When the CDC filed an appeal against a Florida court’s order to remove all Zika-carrying mosquitoes from the state, it was an event that perhaps came as more of a surprise than it should have.
You may have heard that the CDC recently appealed a judge’s injunction against an order to quarantine people in Florida who had been exposed to Zika. But the more important question is: is this a good idea?
In an effort to curtail the spread of the Zika virus in the United States, the US Centers for Disease Control (CDC) told Carnival Cruise Lines that all of its infected passengers would be quarantined for 30 days. The cruise ship company quickly responded by filing a lawsuit against the Centers for Disease Control (CDC), claiming the policy was unconstitutional and that it would cause serious problems for its passengers.. Read more about florida vs cdc lawsuit update and let us know what you think.
The US Centers for Disease Control and Prevention (CDC) has filed an appeal of a federal judge’s June 18 decision that gave the agency a preliminary injunction, barring it from implementing the conditions of its Conditional Sailing Order (CSO) on cruise operations in Florida.
In April, Florida Governor Ron DeSantis filed a lawsuit against the federal Department of Health and Human Services and the Centers for Disease Control and Prevention (CDC) for what he termed a “unlawful” cruise industry closure during the COVID-19 epidemic.
On June 19, U.S. District Judge Steven Merryday issued a 124-page decision, saying that the CDC had likely overstepped its jurisdiction in the case and opining that enforcing the CSO’s rules would damage the state of Florida by preventing cruise ships from departing (or, at least, soon enough to benefit from the peak season).
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The CDC argued in today’s appeal that Merryday’s decision may worsen the epidemic, citing “undisputed evidence” that “unregulated cruise ship activities will accelerate the spread of Covid-19 and that the damage to the public that such operations would cause cannot be undone.” Cruise ships are in a unique position to spread Covid-19, thanks to their tight quarters for passengers and crew for extended periods of time, as well as pauses in foreign ports that may introduce new Covid-19 strains into the United States.”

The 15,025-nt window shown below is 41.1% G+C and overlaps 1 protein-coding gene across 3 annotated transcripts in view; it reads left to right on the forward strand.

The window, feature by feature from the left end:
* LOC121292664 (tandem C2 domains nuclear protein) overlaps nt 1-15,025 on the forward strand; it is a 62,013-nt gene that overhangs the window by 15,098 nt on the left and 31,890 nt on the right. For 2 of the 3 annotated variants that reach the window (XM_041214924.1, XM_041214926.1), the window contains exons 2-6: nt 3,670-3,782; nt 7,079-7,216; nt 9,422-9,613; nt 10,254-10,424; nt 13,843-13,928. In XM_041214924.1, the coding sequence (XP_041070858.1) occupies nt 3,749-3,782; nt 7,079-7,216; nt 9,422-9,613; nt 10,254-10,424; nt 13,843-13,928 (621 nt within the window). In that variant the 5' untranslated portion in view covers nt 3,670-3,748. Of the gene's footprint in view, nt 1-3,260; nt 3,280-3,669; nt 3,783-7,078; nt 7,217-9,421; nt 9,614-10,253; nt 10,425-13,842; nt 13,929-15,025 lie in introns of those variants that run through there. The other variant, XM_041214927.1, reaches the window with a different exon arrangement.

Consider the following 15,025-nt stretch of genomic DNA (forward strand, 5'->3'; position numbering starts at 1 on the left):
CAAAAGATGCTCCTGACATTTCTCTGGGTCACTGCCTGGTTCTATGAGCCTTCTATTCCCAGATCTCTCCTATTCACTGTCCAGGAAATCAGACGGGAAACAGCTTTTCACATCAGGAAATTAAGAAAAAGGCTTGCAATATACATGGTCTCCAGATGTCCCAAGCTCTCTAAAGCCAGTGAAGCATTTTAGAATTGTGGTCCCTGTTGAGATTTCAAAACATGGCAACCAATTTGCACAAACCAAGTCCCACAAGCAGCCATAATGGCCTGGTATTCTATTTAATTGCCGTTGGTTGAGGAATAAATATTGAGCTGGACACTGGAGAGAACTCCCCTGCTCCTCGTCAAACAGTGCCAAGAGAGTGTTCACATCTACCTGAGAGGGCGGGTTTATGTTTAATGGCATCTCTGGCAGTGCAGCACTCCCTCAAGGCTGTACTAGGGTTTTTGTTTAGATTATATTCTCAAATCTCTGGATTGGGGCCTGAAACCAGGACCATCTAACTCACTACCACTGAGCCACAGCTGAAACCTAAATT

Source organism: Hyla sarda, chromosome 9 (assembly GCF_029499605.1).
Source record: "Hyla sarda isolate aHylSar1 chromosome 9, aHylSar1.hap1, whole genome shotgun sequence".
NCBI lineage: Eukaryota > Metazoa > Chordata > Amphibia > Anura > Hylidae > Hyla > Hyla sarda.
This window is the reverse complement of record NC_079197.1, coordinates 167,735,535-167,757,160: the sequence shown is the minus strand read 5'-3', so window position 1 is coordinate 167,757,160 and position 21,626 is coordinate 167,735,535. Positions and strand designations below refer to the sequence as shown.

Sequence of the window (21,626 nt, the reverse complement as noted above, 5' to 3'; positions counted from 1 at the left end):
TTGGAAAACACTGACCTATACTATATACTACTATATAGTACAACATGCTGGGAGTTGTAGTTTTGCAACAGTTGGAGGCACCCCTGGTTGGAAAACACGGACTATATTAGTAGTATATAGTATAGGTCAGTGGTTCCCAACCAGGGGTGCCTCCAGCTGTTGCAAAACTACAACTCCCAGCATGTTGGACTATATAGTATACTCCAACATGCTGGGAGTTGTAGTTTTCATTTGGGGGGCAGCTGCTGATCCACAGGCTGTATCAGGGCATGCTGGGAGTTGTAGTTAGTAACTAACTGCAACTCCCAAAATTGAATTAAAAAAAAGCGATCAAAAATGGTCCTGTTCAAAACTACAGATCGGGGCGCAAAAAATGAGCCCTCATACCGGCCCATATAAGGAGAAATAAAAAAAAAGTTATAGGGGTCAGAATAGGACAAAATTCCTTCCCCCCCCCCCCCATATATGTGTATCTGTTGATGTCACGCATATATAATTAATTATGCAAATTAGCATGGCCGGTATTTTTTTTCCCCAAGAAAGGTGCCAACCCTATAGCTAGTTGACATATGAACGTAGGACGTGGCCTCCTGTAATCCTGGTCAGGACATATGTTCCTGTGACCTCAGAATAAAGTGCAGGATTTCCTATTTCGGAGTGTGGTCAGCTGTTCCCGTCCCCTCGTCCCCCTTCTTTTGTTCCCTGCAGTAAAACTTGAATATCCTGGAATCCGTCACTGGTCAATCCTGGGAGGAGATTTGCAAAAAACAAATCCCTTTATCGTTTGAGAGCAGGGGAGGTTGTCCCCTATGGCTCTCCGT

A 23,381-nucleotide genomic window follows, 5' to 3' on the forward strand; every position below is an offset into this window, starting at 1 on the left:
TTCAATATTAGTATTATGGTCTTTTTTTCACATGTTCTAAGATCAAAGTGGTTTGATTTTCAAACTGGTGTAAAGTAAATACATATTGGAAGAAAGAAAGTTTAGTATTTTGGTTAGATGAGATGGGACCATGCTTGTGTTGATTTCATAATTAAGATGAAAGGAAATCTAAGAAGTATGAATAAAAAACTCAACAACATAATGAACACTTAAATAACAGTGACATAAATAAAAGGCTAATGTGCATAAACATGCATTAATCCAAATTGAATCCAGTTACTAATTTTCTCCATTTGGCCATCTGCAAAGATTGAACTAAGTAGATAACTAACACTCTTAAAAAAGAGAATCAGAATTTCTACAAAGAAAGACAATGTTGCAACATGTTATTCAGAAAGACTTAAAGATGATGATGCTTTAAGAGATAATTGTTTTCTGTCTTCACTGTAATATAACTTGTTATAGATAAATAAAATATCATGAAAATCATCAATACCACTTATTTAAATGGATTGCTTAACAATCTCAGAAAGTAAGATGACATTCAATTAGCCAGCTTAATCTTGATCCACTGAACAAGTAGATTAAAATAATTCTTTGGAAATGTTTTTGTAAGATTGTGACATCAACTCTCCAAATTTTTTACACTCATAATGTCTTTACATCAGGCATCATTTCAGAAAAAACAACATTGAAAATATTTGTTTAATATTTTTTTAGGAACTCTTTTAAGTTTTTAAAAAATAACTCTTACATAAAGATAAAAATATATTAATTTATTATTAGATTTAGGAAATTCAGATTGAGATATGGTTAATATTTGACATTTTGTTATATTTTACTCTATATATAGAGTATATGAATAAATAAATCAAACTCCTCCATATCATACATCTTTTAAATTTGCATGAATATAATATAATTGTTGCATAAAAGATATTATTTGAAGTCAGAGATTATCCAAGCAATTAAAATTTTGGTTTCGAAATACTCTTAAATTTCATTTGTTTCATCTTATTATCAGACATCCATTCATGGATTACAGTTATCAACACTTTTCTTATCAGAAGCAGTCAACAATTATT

“It does not shut down the cruise industry, but rather offers a reasonable, flexible framework for reopening, based on the best available scientific data,” the CDC stated in defending its Conditional Sail Order.
The national public health agency also claimed that its return-to-service strategy was devised in collaboration with cruise line operators, and that DeSantis’ new legislation requiring evidence of vaccination will stymie the industry’s resumption, not the CSO.
“The injunction, combined with Florida’s reluctance to let cruise companies check their passengers’ vaccination status,” the CDC said, “would disrupt the orderly procedure for restarting operations that the CDC established in close collaboration with the cruise industry.”
“It is well within the CDC’s traditional authority to require such measures to prevent the introduction or spread of communicable disease into the United States from foreign-flagged ships seeking to operate in U.S. waters,” the CDC said, refuting the judge’s claim that the CDC overstepped its authority in setting the CSO’s rules and regulations.
A federal judge in Florida has temporarily blocked enforcement of a state’s ban on flying from the Sunshine State. The decision comes after the Center for Disease Control and Prevention (CDC) filed an emergency motion for a preliminary injunction to halt the ban, which was long-planned to take effect on July 9. In its filing, the CDC asked the court to permanently block the ban before it takes effect until the government can challenge the state’s contentions.. Read more about cdc lawsuit 2023 and let us know what you think.
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